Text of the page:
Prove $a+b+1=0$ given that lines $x=3$ and $y=-4$ are tangents to a circle with centre $(a,b)$ in 2nd quadrant, and another tangent touches the circle at $(1, -3)$.

I am not given the radius of this circle, and hence I cannot use the standard equation of a circle. I've thought of using the gradients of the tangents of the circle but I cannot see how this will help me. Any tip will be appreciated thanks!

  • 1
    $\begingroup$ We have $a<0, b>0$ For $$(x-a)^2+(y-b)^2=r^2$$ $x=3\implies(y-b)^2=r^2-(3-a)^2\implies r=\pm(3-a)$ Similarly $r=\pm(4+b)$ $\endgroup$ – lab bhattacharjee Jul 5 '17 at 9:57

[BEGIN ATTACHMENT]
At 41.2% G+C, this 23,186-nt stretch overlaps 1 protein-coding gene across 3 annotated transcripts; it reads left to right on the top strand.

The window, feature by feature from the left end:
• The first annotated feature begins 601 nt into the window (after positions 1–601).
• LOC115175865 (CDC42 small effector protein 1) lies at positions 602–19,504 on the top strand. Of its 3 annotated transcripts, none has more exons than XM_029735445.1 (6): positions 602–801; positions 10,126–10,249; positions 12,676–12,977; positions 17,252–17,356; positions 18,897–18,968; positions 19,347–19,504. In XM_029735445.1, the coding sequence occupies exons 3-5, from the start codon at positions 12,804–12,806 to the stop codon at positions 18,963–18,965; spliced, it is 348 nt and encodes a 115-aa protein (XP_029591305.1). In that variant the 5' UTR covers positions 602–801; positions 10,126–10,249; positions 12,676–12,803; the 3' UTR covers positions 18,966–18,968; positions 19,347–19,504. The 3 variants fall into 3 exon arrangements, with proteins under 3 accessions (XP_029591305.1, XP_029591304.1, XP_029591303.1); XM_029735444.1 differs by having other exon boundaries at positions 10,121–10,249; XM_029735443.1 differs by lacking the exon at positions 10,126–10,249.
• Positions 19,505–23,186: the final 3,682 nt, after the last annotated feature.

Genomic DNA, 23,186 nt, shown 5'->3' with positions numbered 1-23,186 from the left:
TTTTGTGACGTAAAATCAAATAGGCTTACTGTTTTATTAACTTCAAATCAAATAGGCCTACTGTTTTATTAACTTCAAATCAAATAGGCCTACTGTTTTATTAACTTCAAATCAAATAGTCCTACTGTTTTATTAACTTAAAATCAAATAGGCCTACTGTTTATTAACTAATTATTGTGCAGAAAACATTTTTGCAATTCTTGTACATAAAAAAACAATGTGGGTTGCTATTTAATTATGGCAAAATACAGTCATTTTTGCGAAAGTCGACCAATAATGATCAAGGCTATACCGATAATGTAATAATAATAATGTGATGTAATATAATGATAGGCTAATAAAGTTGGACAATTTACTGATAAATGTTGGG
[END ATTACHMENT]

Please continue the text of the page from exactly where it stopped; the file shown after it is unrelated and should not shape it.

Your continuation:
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    $\begingroup$ $(a,b)$ is in second quadrant, hence $x=3$ is right to it, so we have $R=3-a$. Also, $y=-4$ is below it, hence $R=b+4$. We have $3-a=b+4\implies a+b+1=0$. $\endgroup$ – Galc127 Jul 5 '17 at 9:57

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